For the War Yet to Come: Planning Beirut’s Frontiers, Hiba Bou Akar’s exceptional book, lays out the role urban planning has played in the city’s development. Bou Akar impressively weaves a complicated story of how Beirut’s sectarian conflicts dictated the city’s growth and, in turn, how that growth and development, what she terms “planning without development,” is used as a tool for supporting sectarian differences and power struggles to control the city. The city’s sectarian power struggles include the Druze, Shiite, Sunni, and Christian populations who influence planning and development to further their territorial claims.
Bou Akar makes an essential contribution to the urban studies and planning fields. She demonstrates the shadow side of planning—that is, how planning is used politically for sustaining and amplifying sectarian differences and violence. Bou Akar argues that in the planning literature, planning is framed as a pathway to progress, peace, order, and freedom.1 However, Bou Akar’s study shows that there is a shadow side of planning—to encourage conflict, emphasize difference, and create fear for the war to come. A central finding of her book is “that planning can be a tool of war as well as peace” (184).
The book focuses on planning as a tool of war. Bou Akar employs a planning logic that she terms “the war yet to come” to uncover the complicated urban planning relationships in Beirut’s sectarian frontiers. As she explains, “The war yet to come thus approaches war not as a temporal aberration in the flow of events, with a beginning and an end, but as a state of affairs expected to reoccur … the anticipation of future war has thus become a governing modality within Beirut’s peripheries” (7). Her astute framing helps us trace planning’s role within Beirut’s geographies of war during times of peace. She demonstrates how fear and the future threat of violence spur specific economic and physical development in neighborhoods on the outskirts of Beirut. Her analysis of Beirut’s planning political economy is fascinating and insightful, as the following quote demonstrates.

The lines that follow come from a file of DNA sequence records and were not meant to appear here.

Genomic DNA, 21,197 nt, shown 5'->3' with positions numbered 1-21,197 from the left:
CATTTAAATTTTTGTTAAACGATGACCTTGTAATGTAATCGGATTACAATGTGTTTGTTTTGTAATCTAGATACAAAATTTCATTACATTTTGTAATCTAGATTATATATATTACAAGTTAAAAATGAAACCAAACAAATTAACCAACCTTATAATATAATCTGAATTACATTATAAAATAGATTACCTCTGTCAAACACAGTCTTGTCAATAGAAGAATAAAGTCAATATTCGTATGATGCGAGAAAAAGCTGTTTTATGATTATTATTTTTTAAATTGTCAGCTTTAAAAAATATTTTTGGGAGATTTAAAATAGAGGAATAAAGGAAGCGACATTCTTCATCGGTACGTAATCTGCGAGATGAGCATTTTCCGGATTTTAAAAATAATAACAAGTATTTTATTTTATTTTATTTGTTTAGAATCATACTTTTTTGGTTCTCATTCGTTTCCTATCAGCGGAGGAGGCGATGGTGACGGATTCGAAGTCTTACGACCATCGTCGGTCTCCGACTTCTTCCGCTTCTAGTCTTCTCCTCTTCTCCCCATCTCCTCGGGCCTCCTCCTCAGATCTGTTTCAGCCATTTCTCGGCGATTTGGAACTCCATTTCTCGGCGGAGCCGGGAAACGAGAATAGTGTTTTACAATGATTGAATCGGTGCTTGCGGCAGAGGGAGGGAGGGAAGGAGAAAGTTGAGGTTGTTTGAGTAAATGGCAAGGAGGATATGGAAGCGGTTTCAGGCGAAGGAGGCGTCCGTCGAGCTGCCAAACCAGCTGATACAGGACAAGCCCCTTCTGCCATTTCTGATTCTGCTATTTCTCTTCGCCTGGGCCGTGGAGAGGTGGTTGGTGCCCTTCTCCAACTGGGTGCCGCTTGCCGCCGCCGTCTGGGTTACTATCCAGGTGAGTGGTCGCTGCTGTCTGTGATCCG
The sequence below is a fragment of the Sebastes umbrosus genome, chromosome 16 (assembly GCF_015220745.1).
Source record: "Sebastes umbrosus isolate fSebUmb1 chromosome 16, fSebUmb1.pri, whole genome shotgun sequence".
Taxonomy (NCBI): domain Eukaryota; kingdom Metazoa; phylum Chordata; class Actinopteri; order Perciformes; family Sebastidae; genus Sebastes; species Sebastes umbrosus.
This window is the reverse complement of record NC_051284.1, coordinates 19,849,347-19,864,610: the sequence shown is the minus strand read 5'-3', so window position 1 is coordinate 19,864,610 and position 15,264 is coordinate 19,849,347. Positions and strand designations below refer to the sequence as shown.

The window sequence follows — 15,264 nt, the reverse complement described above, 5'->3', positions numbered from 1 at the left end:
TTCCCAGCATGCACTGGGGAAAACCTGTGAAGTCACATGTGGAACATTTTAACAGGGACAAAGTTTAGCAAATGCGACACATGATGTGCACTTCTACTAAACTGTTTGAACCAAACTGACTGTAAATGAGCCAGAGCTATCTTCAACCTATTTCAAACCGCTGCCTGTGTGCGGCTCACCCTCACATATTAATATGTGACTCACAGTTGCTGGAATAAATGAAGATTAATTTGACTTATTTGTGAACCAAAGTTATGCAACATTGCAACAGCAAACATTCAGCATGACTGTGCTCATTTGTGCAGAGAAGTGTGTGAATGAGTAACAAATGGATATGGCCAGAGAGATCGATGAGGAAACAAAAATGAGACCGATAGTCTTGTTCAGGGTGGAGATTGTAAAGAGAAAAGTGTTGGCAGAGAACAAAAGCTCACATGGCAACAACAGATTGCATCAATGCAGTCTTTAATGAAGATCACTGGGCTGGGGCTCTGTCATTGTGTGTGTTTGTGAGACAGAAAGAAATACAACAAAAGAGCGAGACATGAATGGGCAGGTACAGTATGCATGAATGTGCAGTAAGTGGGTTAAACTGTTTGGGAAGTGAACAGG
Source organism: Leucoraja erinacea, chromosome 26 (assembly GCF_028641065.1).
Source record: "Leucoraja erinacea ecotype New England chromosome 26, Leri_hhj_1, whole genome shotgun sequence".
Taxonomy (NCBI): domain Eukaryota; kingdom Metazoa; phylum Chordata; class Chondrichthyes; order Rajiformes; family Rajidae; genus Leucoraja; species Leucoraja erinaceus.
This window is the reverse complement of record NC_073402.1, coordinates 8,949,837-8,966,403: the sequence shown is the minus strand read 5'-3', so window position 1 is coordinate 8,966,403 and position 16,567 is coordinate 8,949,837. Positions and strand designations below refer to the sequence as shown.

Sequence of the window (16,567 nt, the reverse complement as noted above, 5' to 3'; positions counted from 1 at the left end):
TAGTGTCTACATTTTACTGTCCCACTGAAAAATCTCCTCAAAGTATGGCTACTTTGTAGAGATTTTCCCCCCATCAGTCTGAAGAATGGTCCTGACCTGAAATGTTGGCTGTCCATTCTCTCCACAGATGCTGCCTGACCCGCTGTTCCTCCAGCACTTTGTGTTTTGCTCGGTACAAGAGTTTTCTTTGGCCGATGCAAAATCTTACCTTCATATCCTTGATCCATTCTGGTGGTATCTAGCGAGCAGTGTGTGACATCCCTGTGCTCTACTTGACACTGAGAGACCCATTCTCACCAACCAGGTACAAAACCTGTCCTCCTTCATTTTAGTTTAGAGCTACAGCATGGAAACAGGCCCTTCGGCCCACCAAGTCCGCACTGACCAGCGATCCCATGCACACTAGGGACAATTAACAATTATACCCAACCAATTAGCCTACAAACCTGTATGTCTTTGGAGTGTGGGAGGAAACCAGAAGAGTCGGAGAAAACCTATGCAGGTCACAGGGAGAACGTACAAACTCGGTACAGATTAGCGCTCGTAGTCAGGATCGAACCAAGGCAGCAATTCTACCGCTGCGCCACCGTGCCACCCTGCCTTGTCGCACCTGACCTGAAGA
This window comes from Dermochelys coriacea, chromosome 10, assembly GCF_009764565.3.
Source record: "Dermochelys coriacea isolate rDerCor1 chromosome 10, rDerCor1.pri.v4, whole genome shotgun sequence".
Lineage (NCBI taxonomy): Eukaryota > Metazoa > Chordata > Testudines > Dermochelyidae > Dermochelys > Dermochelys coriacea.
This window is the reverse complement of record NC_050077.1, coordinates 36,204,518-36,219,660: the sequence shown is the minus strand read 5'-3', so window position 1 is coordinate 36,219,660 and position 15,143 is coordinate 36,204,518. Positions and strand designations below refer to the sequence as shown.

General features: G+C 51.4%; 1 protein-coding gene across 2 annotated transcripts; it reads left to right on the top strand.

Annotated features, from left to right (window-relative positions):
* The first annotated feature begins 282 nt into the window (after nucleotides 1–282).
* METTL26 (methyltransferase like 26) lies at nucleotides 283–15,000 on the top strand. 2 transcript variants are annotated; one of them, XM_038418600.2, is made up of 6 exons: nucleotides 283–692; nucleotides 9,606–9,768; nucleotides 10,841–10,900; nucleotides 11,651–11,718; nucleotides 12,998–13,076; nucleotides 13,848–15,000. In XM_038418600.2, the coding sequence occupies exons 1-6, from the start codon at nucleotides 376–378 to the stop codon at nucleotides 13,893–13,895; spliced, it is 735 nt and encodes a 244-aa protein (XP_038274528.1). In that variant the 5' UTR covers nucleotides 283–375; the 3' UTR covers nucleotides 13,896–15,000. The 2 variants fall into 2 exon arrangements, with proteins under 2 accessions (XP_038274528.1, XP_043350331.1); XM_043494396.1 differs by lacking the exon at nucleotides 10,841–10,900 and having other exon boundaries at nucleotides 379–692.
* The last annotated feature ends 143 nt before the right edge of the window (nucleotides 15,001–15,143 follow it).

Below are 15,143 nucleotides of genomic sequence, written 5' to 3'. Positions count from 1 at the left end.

Planning for future conflict is also responsible for the ongoing creation of frontiers in Beirut. Structured by past wars and in anticipation of new ones, this new condition involves more than battlefield logics or paramilitary maneuvering. It involves the calculated construction, in times of peace, of a spatial order of sectarian and political difference. Thus, this book has additionally sought to reveal the important role played by religious-political organizations in shaping urban planning and zoning schemes, land and housing markets, and the provision of infrastructure. (177)